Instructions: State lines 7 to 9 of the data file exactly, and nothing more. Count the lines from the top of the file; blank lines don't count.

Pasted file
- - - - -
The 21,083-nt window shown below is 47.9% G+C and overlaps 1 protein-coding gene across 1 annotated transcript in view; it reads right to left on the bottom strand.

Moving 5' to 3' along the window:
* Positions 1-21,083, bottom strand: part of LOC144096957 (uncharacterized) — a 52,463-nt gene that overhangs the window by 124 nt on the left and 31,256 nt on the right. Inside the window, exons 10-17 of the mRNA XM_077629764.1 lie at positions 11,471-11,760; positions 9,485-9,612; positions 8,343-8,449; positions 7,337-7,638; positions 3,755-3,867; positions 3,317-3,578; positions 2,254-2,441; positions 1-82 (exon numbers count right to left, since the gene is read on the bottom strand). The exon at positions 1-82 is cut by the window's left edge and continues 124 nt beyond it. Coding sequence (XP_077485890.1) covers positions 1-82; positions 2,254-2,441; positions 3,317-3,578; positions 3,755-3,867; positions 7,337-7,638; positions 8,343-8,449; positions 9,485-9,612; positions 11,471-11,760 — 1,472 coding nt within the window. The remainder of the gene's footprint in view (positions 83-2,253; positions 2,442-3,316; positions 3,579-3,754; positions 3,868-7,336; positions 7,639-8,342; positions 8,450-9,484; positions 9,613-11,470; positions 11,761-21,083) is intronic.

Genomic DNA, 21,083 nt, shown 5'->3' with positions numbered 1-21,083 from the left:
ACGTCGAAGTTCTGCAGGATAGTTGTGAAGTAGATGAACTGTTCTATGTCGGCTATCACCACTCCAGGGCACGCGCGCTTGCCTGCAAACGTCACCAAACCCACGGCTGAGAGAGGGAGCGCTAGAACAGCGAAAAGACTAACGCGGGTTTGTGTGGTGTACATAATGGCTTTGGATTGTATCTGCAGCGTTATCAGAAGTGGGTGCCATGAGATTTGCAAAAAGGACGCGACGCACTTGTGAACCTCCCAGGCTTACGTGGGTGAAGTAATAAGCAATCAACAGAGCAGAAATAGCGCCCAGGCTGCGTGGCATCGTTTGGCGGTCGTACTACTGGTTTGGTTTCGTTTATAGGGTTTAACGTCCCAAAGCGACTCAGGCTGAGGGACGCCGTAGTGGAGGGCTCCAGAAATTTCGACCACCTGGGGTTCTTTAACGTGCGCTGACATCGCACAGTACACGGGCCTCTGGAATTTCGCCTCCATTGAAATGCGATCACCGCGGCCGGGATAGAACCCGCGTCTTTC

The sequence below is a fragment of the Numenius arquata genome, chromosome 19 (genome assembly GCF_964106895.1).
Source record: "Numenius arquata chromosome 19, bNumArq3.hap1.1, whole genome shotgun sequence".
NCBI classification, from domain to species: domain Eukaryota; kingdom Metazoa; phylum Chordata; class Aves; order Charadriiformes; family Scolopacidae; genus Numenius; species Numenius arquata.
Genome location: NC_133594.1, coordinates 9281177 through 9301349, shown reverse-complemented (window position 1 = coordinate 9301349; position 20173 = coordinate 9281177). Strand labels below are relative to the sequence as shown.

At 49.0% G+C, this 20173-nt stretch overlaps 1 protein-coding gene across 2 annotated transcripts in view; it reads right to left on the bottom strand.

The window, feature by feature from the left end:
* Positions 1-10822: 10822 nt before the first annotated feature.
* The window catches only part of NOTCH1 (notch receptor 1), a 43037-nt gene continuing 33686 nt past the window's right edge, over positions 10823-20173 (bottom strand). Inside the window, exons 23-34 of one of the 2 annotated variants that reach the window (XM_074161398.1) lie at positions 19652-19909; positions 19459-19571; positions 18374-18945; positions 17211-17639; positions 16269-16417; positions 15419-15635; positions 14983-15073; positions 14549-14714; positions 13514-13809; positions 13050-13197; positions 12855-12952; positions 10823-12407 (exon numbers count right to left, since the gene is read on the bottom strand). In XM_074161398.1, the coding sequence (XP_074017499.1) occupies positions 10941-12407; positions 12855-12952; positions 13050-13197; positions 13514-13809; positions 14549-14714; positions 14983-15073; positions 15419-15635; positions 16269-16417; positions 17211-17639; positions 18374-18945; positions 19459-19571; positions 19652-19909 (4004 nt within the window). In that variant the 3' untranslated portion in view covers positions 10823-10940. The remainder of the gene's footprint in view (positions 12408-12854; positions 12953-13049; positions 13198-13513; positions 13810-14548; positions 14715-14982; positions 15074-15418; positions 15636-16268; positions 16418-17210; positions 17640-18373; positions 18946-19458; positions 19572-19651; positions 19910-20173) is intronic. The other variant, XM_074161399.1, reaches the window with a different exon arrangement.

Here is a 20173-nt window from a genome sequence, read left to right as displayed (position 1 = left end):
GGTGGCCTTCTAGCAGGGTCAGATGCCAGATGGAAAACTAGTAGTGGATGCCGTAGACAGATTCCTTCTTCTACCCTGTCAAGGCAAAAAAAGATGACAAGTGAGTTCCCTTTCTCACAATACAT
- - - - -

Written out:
Source record: "Numenius arquata chromosome 19, bNumArq3.hap1.1, whole genome shotgun sequence".
NCBI classification, from domain to species: domain Eukaryota; kingdom Metazoa; phylum Chordata; class Aves; order Charadriiformes; family Scolopacidae; genus Numenius; species Numenius arquata.
Genome location: NC_133594.1, coordinates 9281177 through 9301349, shown reverse-complemented (window position 1 = coordinate 9301349; position 20173 = coordinate 9281177). Strand labels below are relative to the sequence as shown.